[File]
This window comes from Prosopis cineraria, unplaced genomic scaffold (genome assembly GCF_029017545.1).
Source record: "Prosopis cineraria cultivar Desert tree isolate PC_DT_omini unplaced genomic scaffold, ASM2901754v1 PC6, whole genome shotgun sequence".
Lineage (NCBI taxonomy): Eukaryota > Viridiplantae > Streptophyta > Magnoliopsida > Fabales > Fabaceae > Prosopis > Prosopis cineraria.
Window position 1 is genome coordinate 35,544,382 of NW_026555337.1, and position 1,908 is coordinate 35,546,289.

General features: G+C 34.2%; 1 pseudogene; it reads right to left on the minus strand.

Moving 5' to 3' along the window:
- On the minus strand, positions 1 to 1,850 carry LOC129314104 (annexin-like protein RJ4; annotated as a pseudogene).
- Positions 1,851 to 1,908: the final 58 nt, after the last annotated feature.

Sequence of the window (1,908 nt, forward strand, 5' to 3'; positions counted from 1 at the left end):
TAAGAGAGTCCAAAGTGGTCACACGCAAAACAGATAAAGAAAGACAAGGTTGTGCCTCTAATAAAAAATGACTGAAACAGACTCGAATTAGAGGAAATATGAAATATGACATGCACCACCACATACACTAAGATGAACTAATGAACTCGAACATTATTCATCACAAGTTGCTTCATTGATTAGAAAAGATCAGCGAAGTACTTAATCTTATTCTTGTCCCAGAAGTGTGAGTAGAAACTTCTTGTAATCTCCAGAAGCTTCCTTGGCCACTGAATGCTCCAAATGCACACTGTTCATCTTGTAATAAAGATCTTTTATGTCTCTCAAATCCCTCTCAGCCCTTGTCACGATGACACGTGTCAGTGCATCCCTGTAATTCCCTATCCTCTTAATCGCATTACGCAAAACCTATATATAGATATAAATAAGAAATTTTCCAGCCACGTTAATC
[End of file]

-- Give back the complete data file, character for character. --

This window comes from Prosopis cineraria, unplaced genomic scaffold (genome assembly GCF_029017545.1).
Source record: "Prosopis cineraria cultivar Desert tree isolate PC_DT_omini unplaced genomic scaffold, ASM2901754v1 PC6, whole genome shotgun sequence".
Lineage (NCBI taxonomy): Eukaryota > Viridiplantae > Streptophyta > Magnoliopsida > Fabales > Fabaceae > Prosopis > Prosopis cineraria.
Window position 1 is genome coordinate 35,544,382 of NW_026555337.1, and position 1,908 is coordinate 35,546,289.

General features: G+C 34.2%; 1 pseudogene; it reads right to left on the minus strand.

Moving 5' to 3' along the window:
- On the minus strand, positions 1 to 1,850 carry LOC129314104 (annexin-like protein RJ4; annotated as a pseudogene).
- Positions 1,851 to 1,908: the final 58 nt, after the last annotated feature.

Sequence of the window (1,908 nt, forward strand, 5' to 3'; positions counted from 1 at the left end):
TAAGAGAGTCCAAAGTGGTCACACGCAAAACAGATAAAGAAAGACAAGGTTGTGCCTCTAATAAAAAATGACTGAAACAGACTCGAATTAGAGGAAATATGAAATATGACATGCACCACCACATACACTAAGATGAACTAATGAACTCGAACATTATTCATCACAAGTTGCTTCATTGATTAGAAAAGATCAGCGAAGTACTTAATCTTATTCTTGTCCCAGAAGTGTGAGTAGAAACTTCTTGTAATCTCCAGAAGCTTCCTTGGCCACTGAATGCTCCAAATGCACACTGTTCATCTTGTAATAAAGATCTTTTATGTCTCTCAAATCCCTCTCAGCCCTTGTCACGATGACACGTGTCAGTGCATCCCTGTAATTCCCTATCCTCTTAATCGCATTACGCAAAACCTATATATAGATATAAATAAGAAATTTTCCAGCCACGTTAATC